Breakthrough research may lead to sunscreens that prevent skin cancer

Mar 01, 2008, 5:00am

Using a gene-based sunscreen that can literally prevent your skin from developing non-melanoma skin cancer may sound a bit far-fetched. According to a recent breakthrough study, this is precisely what may be available to everyone world-wide, possibly making non-melanoma skin cancers a thing of the past.

Key Points

Birmingham, Ala. - Sunscreens are used widely to protect our skin from the insults of ultraviolet radiation. Aside from accelerating skin aging, cumulative ultraviolet radiation exposure is known to cause skin cancers.

Recent breakthrough research has shown that a gene-based sunscreen cannot only halt the progression of skin cancers and cause a regression in them, but can also prevent them from ever forming.

"The biggest tumor suppressor gene, known as p53, is mutated in almost 50 percent of all human cancers that occur throughout the world.

Dr. Athar and his team of researchers have experimented with chronic exposure to ultraviolet light while using this chemical on mice, and have discovered a compound that can be used in a sunscreen - a chemical agent that binds with mutant p53 protein and is converted into a wild type conformational protein.

According to Dr. Athar, this protein protects against any kind of genetic insult that can be caused by radiation, such as ultraviolet light or chemicals. If the gene is mutated, this protection is subsequently abolished.

"If you convert this mutated gene into wild type conformation, you can again restore the natural in situ protection in the genome that is provided by nature that affords protection against genotype insult.

"If we pharmacologically restore gene function in this gene-based approach, it can perhaps protect us against the insults of UV-induced skin cancer," Dr. Athar says.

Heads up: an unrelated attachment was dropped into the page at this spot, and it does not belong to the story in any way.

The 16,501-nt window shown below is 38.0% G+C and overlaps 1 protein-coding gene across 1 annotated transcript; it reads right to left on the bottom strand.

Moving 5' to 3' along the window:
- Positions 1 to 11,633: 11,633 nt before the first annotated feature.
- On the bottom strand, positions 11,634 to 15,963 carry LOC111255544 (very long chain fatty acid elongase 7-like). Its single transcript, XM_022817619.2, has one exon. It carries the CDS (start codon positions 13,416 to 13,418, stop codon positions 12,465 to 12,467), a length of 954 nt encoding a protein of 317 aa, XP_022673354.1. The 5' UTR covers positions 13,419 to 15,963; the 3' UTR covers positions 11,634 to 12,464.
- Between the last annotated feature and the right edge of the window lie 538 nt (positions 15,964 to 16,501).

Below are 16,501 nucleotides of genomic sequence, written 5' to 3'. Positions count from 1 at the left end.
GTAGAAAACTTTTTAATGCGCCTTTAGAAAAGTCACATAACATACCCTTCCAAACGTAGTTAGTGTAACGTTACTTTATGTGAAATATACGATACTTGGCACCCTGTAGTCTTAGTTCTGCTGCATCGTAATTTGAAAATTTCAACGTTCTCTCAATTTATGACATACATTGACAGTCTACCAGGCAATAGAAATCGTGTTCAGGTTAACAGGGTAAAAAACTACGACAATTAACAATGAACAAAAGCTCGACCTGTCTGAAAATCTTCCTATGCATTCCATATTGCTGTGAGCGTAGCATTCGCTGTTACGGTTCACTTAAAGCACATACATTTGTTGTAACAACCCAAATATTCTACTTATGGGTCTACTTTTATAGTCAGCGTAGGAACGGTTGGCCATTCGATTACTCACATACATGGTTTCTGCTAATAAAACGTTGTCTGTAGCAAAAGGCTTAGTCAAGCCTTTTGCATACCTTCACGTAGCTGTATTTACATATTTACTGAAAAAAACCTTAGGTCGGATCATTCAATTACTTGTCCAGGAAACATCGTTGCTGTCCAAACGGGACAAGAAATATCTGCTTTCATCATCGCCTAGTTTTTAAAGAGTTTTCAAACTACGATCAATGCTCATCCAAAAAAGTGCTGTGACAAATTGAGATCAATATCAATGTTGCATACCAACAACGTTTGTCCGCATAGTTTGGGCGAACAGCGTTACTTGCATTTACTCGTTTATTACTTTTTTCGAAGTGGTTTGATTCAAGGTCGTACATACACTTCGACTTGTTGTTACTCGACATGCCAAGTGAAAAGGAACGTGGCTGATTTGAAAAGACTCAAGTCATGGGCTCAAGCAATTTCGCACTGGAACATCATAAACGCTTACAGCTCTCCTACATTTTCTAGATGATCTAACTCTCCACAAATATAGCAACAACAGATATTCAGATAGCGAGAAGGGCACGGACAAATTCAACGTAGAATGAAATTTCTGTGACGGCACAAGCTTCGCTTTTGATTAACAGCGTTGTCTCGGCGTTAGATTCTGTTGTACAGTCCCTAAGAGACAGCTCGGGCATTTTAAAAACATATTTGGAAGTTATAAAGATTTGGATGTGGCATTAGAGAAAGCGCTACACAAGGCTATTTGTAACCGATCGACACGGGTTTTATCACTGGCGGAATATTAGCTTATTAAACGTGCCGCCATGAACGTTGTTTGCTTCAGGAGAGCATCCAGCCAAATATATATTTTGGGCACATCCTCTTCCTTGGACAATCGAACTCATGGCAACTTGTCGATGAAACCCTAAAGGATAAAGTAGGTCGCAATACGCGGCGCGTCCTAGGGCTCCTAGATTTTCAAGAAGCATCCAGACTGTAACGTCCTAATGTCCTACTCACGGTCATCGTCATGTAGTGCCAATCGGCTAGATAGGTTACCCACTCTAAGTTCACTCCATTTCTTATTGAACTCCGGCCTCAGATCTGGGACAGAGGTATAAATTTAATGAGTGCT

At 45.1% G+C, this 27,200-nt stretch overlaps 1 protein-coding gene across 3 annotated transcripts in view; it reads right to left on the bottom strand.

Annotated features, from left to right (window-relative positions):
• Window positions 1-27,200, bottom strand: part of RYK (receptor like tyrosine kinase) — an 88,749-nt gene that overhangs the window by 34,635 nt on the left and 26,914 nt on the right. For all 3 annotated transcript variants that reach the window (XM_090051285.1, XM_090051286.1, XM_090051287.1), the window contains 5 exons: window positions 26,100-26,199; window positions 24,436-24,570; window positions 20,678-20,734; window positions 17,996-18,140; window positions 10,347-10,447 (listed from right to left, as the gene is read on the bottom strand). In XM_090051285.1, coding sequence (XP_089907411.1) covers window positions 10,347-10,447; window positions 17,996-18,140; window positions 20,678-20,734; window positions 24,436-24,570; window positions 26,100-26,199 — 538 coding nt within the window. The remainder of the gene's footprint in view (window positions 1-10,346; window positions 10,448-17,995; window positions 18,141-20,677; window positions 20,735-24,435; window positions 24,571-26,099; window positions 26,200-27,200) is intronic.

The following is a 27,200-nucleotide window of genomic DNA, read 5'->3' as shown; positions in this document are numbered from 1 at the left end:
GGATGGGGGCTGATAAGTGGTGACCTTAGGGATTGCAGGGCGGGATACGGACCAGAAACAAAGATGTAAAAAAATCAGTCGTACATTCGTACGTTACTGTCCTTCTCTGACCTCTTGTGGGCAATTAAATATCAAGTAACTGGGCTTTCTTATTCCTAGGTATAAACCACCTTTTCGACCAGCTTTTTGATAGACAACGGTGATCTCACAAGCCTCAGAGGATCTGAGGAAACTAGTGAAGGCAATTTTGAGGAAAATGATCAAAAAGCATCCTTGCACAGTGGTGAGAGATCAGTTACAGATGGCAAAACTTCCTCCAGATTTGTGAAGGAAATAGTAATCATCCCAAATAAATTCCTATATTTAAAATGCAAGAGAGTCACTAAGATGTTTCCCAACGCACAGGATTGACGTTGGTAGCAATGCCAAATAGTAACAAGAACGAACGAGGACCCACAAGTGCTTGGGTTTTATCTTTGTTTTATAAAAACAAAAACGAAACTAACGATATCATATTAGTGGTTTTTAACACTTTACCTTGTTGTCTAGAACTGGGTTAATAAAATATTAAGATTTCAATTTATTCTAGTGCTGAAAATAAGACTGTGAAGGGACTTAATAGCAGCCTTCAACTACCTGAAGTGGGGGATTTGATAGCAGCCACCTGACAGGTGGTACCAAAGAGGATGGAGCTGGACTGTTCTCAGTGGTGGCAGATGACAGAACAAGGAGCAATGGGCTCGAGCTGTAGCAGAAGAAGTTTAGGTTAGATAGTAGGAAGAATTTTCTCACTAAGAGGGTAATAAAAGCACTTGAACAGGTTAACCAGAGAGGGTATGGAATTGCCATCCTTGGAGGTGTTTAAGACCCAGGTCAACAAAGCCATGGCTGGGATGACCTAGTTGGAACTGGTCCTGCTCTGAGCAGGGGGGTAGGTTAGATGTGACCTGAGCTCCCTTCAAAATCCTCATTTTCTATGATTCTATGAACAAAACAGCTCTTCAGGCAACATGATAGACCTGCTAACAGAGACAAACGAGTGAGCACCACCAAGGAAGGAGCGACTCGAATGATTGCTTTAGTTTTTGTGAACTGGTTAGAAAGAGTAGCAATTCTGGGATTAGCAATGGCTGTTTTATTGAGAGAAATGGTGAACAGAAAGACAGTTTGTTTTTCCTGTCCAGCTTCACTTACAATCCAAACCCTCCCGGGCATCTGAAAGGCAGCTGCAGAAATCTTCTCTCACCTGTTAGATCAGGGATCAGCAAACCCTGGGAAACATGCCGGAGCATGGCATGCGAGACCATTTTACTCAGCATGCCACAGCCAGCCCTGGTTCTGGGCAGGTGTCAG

He says that melanin protects the skin from ultraviolet-induced effects and, therefore, people of black or Asian background are less prone to develop nonmelanoma skin cancer.

In white populations, however, these cancers are very common, and mostly occur on sun-exposed areas. These nonmelanoma skin cancers are the most prevalent among all cancers in the world.

According to Dr. Athar, this sunscreen could be very effective; however, a battery of toxicological tests need to be performed first, followed by clinical trials in humans.

If the toxicological exams find that this chemical is not toxic to humans - which cannot be predicted beforehand - Dr. Athar says that may transform how we look at and treat skin cancers.

The timing of a possible sunscreen depends on the interest of pharmaceutical companies, as well as the willingness of physicians in clinics to put this formula to the test.

"Realistically, though, this may take a few years before we could see this sunscreen being available to patients," Dr. Athar says.

"We have tested under similar UV-inducing damage protocols to which humans are exposed, and have found that this chemical does not only stop the progression of skin cancers, but also causes a regression of these cancers, and can also impart a protection in the development of these cancers.

"I believe these results are very positive, and I think that this is the first study in randomized models of mice that demonstrates that skin cancer can be protected by controlling gene function," Dr. Athar says.